Feature Story from 2014
MISSISSIPPI STATE -- One week each October packs a double thrill for Mississippi 4-H’ers.
National 4-H Week, held Oct. 5-11, overlaps with the Mississippi State Fair, which runs from Oct. 1-12.
This year, 4-H’ers will promote both the state and national events through social media. The theme for the 2014 National 4-H Week is #iam4H.
MISSISSIPPI STATE -- Wood is a major part of Americans’ daily lives. In fact, wood consumption in the U.S. is five and a half pounds per person per day. This is just one of the fascinating facts fourth graders will discover about wood when they visit Mississippi State University’s Wood Magic Science Fair.
MSU will host about 4,000 children, teachers and visitors Oct. 6 through 10. They will learn about forestry, sustainable bioproducts and wildlife.
PRAIRIE -- Beef and forage producers will receive current recommendations on a variety of topics influencing production success at a field day on Oct. 25.
The 2014 Fall Beef Cattle and Forage Field Day will begin at 9 a.m on that Saturday at the Mississippi Agricultural and Forestry Experiment Station’s Prairie Research Unit in Monroe County. A sponsored lunch will conclude the event.
MAFES researchers and Mississippi State University Extension Service agents and specialists will provide information on nutrition, marketing and other issues related to beef production.
MISSISSIPPI STATE -- Mississippi’s oldest agricultural television news show begins its 38th season Oct. 3 on Mississippi Public Broadcasting.
Farmweek, produced by the Mississippi State University Extension Service and the MSU Office of Agricultural Communications, airs weekly on Mississippi Public Broadcasting and RFD-TV.
Artis Ford, Farmweek’s managing editor and reporter for almost 30 years, said Friday’s show will mark the 1,880th airing. Viewers also will notice a few changes this season as a result of a viewership survey conducted in 2014.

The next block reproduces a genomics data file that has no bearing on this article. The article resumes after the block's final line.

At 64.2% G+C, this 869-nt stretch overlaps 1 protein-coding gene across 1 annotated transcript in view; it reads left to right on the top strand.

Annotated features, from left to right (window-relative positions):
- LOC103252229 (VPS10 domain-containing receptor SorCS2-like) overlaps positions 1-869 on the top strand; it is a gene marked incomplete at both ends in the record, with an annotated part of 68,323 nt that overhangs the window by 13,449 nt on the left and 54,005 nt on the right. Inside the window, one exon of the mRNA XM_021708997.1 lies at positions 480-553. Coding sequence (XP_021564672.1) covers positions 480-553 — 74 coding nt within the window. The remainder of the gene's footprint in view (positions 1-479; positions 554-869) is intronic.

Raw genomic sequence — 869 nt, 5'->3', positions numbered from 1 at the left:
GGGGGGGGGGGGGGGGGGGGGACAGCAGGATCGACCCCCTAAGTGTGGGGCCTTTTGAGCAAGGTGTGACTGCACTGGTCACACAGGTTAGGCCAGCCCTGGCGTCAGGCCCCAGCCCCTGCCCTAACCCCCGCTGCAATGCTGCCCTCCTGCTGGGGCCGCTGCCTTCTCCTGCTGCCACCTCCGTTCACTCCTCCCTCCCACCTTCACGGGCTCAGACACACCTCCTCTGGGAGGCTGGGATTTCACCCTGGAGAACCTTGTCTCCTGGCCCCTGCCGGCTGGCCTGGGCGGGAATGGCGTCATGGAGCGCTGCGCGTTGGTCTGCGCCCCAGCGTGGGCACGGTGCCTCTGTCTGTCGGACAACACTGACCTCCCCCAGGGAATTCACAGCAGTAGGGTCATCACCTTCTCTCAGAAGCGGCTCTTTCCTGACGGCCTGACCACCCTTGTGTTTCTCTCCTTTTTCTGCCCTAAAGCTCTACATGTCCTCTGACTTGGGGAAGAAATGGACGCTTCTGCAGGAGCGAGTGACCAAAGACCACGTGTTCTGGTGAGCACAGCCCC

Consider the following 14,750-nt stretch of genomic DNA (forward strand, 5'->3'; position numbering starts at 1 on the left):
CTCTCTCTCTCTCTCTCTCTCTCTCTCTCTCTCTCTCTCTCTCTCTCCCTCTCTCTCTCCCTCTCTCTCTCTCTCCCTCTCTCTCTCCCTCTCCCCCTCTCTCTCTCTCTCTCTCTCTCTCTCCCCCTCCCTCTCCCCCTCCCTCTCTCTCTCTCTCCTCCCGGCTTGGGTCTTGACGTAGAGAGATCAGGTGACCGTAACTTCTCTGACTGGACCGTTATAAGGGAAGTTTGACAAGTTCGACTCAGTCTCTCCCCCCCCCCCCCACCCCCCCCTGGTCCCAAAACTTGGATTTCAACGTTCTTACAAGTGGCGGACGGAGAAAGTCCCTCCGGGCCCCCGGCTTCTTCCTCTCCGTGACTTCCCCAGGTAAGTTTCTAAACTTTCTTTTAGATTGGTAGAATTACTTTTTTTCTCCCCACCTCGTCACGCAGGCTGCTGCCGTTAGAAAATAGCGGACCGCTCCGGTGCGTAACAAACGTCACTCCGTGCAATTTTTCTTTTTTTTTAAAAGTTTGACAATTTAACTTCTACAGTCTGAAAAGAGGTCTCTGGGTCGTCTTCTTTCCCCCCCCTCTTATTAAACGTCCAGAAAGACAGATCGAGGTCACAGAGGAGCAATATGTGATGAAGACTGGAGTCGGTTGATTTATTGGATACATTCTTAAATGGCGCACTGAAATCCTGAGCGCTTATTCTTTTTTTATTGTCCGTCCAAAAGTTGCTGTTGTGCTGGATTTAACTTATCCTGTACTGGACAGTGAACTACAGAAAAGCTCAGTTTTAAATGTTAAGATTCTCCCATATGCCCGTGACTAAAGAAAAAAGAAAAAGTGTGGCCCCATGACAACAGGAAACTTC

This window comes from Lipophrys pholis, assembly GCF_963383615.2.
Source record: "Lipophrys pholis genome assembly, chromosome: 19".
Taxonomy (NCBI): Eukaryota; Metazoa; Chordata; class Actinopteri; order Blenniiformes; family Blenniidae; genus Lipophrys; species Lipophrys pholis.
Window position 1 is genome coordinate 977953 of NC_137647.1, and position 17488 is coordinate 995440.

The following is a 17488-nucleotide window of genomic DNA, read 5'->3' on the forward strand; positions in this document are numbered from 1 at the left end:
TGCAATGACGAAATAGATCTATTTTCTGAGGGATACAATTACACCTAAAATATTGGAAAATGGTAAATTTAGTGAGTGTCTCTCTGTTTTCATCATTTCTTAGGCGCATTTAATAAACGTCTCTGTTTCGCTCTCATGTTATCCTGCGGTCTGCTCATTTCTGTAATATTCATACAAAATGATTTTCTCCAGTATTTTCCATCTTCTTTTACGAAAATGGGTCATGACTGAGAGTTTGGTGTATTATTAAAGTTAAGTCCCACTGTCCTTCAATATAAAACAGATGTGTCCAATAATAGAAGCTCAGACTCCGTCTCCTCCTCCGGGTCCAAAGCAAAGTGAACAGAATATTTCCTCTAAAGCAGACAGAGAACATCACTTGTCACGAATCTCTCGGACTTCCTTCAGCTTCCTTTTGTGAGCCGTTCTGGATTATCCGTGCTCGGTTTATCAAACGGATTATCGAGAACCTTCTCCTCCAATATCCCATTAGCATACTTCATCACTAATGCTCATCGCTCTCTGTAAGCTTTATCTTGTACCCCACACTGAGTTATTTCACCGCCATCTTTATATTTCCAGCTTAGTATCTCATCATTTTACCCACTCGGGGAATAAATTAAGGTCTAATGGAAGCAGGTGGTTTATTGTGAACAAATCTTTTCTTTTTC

TUNICA -- The nation’s farmers and agricultural landowners have some important decisions to make in the next six months.
Krysta Harden, deputy secretary for the U.S. Department of Agriculture, met with farmers and others at the Tunica Museum on Sept. 29 to answer questions about programs available in the new farm bill.
While the delay in passage of the farm bill created some deadline challenges, Harden said USDA is working with the Extension Service in each state to help farmers and landowners understand the process, which is managed through the Farm Service Agency.
RAYMOND -- Members of the produce industry have two opportunities to evaluate and comment on revisions to proposed changes to a U.S. Food and Drug Administration food safety law.
Experts with Mississippi State University’s Extension Service and the Mississippi Agricultural and Forestry Experiment Station will help participants understand the revisions to the Food Safety Modernization Act during two separate workshops.
The act introduces new rules to help prevent contamination of fresh fruits and vegetables during growing, harvesting, packing and holding.
MISSISSIPPI STATE -- Dr. Andy Shores hopes to help veterinarians make better patient recommendations with a smartphone application.
Shores, chief of neurosurgery and neurology at the Mississippi State University College of Veterinary Medicine, developed the Small Animal Coma Scale app to give veterinarians an easier way to assess the severity of a traumatic brain injury in dogs and cats while capturing statistical data.
MISSISSIPPI STATE -- Mississippi State University’s foundation seed program, a unit of the Mississippi Agricultural and Forestry Experiment Station, has provided seed to Mississippi seed distributors and growers for 55 years.
Brad Burgess, MSU director of research support for variety testing and foundation seed, oversees the program. Major crops include sweet sorghum, soybean and rice. MSU also produces foundation sweet potato slips and some minor crops as well.
GRENADA -- Two sisters in Grenada County’s 4-H program placed in the top three in a national video contest.
Isabella Kinder, 15, won second place in her age division and $300 in the “Do the Ride Thing” video contest for all-terrain vehicles and dirt bike safety. Katrina Kinder, 18, won third place in her age division and $200. Contest sponsors included the ATV Safety Institute, the Right Rider Access Fund and the Motorcycle Safety Foundation Dirt Bike School.